I also try to soak up as much vitamin D as possible since I have to remain indoors. Thank god my sister’s room has a full width window. This has become my favourite spot under quarantine.
I came to Korea without a job so this long stretch of free time has been perfect for updating my portfolio and resume. As I was working on it, I wanted to explore motion design more so I started to teach myself After Effects by watching YouTube tutorials. At some point, I just had to take a break from it all and thought that it would be a good idea to try a 1000-piece puzzle in order to get some piece of mind. After three hours of trying, I couldn’t even get the borders right. I think it gave me more stress! :’)
Before 5pm everyday, I would put another entry into the daily check-up app and do a workout before having dinner. Normally, I would do it before going to sleep but this routine has changed since I don’t get hungry around dinnertime anymore, and craved food late at night instead. Before cooking dinner, I would look out to see Namsam Tower to see if it’s a good day to get some fresh air in the house. Namsan Tower is an observation tower that lights up in different colours depending on the level of air pollution. Blue lights mean that it’s a clear day while red means there’s a high level of air pollution or that a micro dust warning has been issued. Korea suffers from air pollution so it is always good to check before ventilating the house.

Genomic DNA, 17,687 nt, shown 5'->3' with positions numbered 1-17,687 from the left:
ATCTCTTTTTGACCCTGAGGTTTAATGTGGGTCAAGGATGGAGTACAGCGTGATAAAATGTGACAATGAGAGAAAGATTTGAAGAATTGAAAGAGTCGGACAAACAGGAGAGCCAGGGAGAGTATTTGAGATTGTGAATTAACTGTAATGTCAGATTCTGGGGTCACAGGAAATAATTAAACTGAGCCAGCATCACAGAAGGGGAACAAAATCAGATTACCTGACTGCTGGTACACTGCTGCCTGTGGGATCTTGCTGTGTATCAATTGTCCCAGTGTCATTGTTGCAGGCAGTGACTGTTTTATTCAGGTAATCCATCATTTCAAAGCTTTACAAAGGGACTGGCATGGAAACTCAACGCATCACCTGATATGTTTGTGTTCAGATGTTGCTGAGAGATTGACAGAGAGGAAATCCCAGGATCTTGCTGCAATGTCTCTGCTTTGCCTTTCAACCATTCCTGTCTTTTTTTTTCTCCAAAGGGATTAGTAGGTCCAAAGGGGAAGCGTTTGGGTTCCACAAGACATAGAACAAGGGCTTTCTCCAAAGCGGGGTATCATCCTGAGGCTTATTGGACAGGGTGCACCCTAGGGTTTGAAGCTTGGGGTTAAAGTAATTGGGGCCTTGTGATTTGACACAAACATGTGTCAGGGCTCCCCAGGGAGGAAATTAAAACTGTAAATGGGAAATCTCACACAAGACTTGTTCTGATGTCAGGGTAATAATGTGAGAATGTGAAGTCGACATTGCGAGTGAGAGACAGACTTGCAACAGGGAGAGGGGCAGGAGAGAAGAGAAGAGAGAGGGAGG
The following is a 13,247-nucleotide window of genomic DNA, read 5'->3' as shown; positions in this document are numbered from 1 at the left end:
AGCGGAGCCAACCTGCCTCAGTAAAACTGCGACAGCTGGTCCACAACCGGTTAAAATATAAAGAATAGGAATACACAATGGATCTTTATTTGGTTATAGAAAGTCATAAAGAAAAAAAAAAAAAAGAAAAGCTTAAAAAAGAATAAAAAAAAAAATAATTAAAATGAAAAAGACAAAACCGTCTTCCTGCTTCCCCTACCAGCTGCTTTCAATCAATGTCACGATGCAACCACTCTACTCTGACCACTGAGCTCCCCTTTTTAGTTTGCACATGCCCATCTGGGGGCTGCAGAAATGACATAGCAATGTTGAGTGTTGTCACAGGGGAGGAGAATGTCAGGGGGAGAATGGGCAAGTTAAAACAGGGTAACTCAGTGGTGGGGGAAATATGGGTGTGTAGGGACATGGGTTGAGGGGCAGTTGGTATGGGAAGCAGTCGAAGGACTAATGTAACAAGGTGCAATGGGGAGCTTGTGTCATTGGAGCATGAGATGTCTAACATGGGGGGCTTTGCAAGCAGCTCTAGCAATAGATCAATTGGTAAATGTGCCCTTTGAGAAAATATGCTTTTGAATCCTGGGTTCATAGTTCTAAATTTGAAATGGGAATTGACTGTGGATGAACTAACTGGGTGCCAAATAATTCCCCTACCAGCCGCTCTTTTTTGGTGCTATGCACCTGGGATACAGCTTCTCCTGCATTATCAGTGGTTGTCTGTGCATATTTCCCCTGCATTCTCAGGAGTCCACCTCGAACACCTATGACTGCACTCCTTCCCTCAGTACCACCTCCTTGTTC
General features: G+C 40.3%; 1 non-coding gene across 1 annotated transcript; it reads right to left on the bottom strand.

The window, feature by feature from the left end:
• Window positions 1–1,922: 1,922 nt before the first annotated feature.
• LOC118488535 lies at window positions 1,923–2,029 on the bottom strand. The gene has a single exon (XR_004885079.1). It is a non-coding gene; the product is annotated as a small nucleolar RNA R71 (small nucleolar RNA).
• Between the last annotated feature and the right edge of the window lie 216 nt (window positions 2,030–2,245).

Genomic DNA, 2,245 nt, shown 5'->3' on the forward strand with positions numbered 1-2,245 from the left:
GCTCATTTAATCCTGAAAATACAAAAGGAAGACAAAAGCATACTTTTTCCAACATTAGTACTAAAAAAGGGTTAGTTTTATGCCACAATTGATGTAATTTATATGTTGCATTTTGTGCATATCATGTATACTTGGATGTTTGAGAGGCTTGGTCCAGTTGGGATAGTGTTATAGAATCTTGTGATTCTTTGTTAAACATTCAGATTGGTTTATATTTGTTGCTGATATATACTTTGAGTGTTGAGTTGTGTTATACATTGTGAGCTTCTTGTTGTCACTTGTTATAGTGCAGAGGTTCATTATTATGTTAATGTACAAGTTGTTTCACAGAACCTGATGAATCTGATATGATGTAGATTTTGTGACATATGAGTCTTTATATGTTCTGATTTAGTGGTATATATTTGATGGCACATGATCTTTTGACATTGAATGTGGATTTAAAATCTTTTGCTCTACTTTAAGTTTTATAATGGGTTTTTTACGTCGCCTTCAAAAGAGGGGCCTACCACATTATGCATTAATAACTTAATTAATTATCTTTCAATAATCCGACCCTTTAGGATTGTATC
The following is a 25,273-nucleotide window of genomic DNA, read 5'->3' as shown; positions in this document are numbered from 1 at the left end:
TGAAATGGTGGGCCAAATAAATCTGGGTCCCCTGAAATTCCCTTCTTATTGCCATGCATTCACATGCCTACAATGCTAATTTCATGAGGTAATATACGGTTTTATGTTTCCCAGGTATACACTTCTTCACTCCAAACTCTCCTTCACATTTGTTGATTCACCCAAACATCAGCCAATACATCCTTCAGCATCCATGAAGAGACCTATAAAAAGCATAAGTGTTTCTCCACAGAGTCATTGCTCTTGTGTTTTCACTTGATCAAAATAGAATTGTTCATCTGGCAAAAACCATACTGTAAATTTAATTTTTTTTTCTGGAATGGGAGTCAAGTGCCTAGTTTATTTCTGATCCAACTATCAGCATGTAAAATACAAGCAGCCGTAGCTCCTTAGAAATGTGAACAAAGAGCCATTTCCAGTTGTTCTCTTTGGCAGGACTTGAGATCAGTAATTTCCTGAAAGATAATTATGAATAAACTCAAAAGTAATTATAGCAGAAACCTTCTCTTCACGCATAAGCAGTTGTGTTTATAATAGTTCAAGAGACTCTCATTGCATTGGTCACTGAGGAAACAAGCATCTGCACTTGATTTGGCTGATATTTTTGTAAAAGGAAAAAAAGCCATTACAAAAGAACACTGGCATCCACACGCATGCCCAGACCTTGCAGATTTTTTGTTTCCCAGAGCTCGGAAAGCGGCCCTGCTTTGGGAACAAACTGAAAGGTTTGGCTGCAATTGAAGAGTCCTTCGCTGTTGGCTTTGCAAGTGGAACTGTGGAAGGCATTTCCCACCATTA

Days are starting to blur as the end of quarantine life is getting close, but I am getting excited to reunite with my family and spend some quality time together. As a result of the Coronavirus pandemic, I was able take a break from a busy lifecycle and reevaluate my priorities. While this is a tough time for all of us out there, we can still find joy and hope from within. Slowly but surely we will fight through and see the end of this tunnel together!
You can follow Seung on Instagram at @sing_seung